One of the key issues has to do with the 1980 Groundwater Management Act. This act lays out in very strict terms how much development can be done based on available water. The shortfall of this legislation is that it doesn’t cover the entire state. Some side-stepping around these regulations occurs in certain areas, which leads to a greater depletion of water in areas without legal protection.
Understanding and controlling groundwater in Arizona is a huge problem. Combined with cutbacks to the Colorado River diversions that many Arizona residents rely on for their home and work, this is another challenge.
New Investigations to Combat Water Issues in Arizona
So, since we have a shortage of groundwater, and we have to carefully manage the diversions from the Colorado River, how can we make sure we have enough water for Arizona?
Well, many possible sources of water are being considered. We know that desalination and processing saltwater is an option. Luckily, Arizona isn’t quite at the point where that has become feasible. It’s currently too expensive to be taken seriously. However, if water levels continue to drop in Arizona, don’t be surprised to see any options being considered.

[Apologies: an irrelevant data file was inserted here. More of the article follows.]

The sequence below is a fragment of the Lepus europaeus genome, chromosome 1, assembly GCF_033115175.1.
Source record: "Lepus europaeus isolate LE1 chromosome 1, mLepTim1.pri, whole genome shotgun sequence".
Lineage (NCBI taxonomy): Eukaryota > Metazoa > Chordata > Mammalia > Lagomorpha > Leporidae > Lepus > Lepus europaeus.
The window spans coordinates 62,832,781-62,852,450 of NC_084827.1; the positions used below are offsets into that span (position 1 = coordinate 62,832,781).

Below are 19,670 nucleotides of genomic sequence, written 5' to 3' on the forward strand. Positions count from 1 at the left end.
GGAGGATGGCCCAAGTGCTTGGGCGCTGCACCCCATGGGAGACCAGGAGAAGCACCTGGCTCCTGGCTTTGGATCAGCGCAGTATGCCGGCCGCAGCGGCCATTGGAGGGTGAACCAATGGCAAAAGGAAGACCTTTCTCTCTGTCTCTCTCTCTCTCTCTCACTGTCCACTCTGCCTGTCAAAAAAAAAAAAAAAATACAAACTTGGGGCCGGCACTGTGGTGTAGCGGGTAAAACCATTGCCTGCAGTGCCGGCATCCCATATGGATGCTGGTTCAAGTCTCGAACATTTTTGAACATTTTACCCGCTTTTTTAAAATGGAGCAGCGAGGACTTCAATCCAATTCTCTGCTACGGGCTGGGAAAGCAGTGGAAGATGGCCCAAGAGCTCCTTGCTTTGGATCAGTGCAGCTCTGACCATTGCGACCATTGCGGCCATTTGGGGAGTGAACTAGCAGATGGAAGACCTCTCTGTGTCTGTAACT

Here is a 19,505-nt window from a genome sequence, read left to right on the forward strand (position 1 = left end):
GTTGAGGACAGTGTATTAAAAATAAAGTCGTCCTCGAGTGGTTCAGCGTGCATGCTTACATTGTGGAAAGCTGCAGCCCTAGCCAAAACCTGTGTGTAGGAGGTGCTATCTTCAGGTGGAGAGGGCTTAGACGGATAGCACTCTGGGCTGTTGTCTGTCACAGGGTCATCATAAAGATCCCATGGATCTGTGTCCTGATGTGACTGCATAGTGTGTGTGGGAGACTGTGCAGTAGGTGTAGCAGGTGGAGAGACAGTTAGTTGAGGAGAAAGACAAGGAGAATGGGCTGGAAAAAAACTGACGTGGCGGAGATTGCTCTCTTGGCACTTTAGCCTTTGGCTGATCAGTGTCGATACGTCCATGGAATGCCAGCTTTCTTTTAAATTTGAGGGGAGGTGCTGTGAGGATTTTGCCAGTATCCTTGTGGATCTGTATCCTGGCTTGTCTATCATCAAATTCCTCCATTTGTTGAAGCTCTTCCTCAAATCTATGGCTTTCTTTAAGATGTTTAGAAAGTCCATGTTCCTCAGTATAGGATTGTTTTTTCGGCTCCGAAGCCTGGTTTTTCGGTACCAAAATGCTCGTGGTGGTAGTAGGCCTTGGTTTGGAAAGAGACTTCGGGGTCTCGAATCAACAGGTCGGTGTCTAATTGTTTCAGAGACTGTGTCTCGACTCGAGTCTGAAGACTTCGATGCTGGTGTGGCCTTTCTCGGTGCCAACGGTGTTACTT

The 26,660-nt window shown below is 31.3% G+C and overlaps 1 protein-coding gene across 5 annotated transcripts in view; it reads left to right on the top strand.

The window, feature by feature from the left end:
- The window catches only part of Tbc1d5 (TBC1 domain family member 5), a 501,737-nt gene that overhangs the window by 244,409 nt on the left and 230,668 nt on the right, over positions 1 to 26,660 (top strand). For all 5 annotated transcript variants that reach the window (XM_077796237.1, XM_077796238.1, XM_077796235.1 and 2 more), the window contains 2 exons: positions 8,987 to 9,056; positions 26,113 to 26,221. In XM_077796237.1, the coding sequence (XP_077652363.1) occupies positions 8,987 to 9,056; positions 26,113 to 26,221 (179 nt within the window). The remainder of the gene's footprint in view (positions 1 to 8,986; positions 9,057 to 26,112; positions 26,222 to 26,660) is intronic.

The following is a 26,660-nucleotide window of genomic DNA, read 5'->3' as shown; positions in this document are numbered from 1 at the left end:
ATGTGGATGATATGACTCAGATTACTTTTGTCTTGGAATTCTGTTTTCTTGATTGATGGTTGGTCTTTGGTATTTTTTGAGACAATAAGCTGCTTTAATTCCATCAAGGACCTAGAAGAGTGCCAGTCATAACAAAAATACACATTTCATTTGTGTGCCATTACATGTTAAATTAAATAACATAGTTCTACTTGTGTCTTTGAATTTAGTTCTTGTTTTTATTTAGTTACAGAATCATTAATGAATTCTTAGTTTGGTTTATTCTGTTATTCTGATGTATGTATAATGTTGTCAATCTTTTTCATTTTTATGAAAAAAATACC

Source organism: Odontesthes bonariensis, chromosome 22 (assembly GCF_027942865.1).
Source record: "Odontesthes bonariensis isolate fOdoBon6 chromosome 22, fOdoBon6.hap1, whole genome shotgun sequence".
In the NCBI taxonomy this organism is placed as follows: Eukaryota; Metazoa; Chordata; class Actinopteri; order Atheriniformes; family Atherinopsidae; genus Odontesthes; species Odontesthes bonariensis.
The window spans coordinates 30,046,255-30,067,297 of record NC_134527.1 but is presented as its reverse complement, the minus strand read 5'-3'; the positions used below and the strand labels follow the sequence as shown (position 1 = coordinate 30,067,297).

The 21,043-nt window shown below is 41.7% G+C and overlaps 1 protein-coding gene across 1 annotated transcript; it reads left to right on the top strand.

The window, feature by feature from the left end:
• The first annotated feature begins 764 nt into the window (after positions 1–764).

Conservation: Addressing Arizona Water Problems
The key to all of this is conservation. Only through conservation can Arizona residents make sure they and the future generations have enough water. To help out, we’ve got some water conservation tips that can help you make a difference in the overall amount of available water in Arizona, and prevent stricter water restrictions from occurring.
The EPA brings us some basic conservation tips here.
This goes for faucets, toilets, shower fixtures, or anything else that uses running water. Small leaks can go unnoticed, especially if they’re leaking right into a drain. But small leaks can cause huge water loss over a long period of time.
Lawns can be a huge source of water usage. To combat this, try establishing a smaller lawn, or an outdoor space that utilizes more local plants. Also, consider cutting your grass a little longer, and leaving it that way. The extra shade will reduce the amount of water your lawn needs to stay happy and healthy.
Consider washing vegetables in a large bowl, instead of under running water. Also, many newer dishwashers feature a ‘light-wash’ setting. If you rinse your plates, only a light disinfecting option could have your dishes in a perfectly serviceable condition.
Consider reducing or cutting out baths. Short showers use far less water and can get you just as clean. Consider brushing your teeth while you’re showering as well. When you shave, consider filling up the sink, as opposed to washing a razor out under running water.
There is no single solution to the water challenges facing Arizona residents. A combination of many strategies, some of which haven’t even been implemented yet, will be the ultimate solution to Arizona’s growing water issues. If we all do our part, we can contribute to fixing the problems in a way that makes sure that every Arizona resident has access to clean water forever.